When it became evident this spring that the novel coronavirus was going to wreak havoc on state and local government budgets, the federal government established a lending program meant to serve as a backstop.
Through the Municipal Liquidity Facility, managed by the Federal Reserve, states and other large public entities could borrow, and pay back the loans within three years.
“The state of Illinois is the only state that has thus far taken advantage of the program,” said Howard Cure, the director of municipal bond research at Evercore Wealth Management. “That … speaks to the fact that the state didn’t have much in way of a lot of alternatives to how they’re balancing their budget.”
New Jersey is reportedly considering participating; Cure said the only other entity that also has is New York’s transportation authority, which is “in desperate need of extra money.”
There’s not much time should other states, counties or cities want to partake in the program; the deadline for notes to be purchased is Dec. 31 and Cure said it takes about a month for an entity to go through the process.
Illinois’ fiscal year 2021 budget authorizes up to $5 billion in borrowing through the MLF program.
Thus far, the state has used $1.2 billion of that.
Whether it uses any of the remaining $3.8 billion will be determined after the Nov. 3 election.
With slimming odds that the federal government will agree to another coronavirus stimulus package before the election, Illinois lawmakers are watching to see if political tides may change, raising hopes for a bailout to help it and other states cope with the free-falling revenues and increased spending instigated by the coronavirus.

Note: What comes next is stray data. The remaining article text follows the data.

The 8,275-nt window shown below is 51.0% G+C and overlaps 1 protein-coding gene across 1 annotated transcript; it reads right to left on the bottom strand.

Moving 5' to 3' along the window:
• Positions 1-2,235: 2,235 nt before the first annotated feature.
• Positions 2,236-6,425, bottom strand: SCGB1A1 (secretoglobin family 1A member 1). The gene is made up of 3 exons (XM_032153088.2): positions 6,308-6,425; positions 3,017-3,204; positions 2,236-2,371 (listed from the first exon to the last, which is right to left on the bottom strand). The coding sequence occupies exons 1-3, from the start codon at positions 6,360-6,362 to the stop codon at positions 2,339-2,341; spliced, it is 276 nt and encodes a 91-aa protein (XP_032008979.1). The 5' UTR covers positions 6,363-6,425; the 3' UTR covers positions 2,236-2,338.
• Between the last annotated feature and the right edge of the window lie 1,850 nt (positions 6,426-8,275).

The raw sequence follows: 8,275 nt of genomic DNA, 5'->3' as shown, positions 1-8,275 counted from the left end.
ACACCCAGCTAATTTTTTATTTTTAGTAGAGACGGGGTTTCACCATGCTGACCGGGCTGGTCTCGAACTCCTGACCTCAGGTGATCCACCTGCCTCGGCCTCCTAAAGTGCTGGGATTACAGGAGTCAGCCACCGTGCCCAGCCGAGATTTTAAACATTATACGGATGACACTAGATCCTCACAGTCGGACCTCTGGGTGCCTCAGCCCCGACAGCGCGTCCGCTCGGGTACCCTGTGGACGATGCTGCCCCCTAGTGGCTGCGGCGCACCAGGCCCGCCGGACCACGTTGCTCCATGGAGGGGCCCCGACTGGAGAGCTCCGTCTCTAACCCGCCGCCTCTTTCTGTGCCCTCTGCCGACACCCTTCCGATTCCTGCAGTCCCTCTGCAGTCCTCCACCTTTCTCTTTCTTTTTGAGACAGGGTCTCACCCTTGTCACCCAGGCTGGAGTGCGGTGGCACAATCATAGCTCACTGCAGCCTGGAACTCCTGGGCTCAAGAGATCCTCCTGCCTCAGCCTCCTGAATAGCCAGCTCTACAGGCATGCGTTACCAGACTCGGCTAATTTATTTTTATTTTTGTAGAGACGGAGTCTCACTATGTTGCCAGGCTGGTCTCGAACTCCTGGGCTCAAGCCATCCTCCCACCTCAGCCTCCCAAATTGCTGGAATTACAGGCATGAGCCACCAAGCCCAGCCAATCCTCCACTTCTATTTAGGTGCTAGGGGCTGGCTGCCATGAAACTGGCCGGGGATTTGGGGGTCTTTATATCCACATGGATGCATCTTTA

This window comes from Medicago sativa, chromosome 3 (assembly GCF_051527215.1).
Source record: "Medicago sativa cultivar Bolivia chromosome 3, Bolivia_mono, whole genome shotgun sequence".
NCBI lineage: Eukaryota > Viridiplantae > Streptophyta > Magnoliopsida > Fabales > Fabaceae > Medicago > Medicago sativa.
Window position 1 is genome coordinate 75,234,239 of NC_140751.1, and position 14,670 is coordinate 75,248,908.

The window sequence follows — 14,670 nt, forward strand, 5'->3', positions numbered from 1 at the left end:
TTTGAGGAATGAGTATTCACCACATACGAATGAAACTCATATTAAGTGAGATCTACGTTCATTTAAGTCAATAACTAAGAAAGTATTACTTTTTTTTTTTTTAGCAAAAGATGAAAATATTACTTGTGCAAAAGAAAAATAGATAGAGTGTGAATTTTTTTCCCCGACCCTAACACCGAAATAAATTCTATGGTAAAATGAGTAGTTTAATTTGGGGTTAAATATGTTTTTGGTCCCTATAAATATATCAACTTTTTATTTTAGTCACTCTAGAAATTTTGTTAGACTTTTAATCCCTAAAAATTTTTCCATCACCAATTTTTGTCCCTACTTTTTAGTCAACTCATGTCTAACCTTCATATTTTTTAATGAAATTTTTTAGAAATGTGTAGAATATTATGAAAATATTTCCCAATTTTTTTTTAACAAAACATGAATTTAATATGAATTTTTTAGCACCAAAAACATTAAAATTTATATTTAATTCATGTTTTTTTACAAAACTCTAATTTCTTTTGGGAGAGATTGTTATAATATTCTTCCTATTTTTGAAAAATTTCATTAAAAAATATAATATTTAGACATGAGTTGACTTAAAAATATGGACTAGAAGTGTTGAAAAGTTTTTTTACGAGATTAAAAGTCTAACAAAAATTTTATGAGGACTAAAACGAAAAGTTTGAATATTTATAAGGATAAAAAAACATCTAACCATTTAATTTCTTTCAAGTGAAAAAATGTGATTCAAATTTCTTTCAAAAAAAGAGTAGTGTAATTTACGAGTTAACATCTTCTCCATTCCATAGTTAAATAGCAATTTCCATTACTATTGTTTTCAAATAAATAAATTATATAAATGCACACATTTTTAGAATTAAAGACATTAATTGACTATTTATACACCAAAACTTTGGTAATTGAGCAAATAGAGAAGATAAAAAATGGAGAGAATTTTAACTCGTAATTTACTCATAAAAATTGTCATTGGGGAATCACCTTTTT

The election will also determine whether Illinois voters want to change the state constitution to remove a requirement that all individuals be taxed at a single, flat rate.
Gov. J.B. Pritzker is behind a constitutional amendment that would allow Illinois to implement a graduated structure, in which different income brackets could be taxed at different — or progressive — rates.
It’s important that it pass, Cure said, because “otherwise, they’re (Illinois officials) are going to have to find another way to balance their budget.”
Should the amendment pass, a law is already in place that would set new tax rates. Most low- and middle-income residents would see their tax rates decrease by a hundredth of a percentage point or remain the same, while those making a million dollars or more would see their tax bills increase dramatically.
Pritzker is counting on that to raise $3.4 billion in revenue.
The nonpartisan Civic Federation on Tuesday came out against the change.
President Laurence Msall said the federation isn’t opposed to a progressive tax structure, but that it doesn’t believe that the rates set forth in the law attached to the change are progressive enough for those on either end of the economic spectrum.